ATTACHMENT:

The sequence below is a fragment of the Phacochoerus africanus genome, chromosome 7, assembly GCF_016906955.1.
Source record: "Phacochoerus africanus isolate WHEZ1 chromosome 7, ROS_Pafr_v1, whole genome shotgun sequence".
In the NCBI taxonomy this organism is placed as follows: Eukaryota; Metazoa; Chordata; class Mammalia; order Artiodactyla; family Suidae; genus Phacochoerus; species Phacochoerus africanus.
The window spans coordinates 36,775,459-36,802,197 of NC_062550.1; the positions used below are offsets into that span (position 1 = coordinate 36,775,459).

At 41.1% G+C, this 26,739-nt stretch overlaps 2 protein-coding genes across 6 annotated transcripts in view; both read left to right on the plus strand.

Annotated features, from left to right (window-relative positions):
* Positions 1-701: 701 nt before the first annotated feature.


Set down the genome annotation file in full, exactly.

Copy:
The sequence below is a fragment of the Phacochoerus africanus genome, chromosome 7, assembly GCF_016906955.1.
Source record: "Phacochoerus africanus isolate WHEZ1 chromosome 7, ROS_Pafr_v1, whole genome shotgun sequence".
In the NCBI taxonomy this organism is placed as follows: Eukaryota; Metazoa; Chordata; class Mammalia; order Artiodactyla; family Suidae; genus Phacochoerus; species Phacochoerus africanus.
The window spans coordinates 36,775,459-36,802,197 of NC_062550.1; the positions used below are offsets into that span (position 1 = coordinate 36,775,459).

At 41.1% G+C, this 26,739-nt stretch overlaps 2 protein-coding genes across 6 annotated transcripts in view; both read left to right on the plus strand.

Annotated features, from left to right (window-relative positions):
* Positions 1-701: 701 nt before the first annotated feature.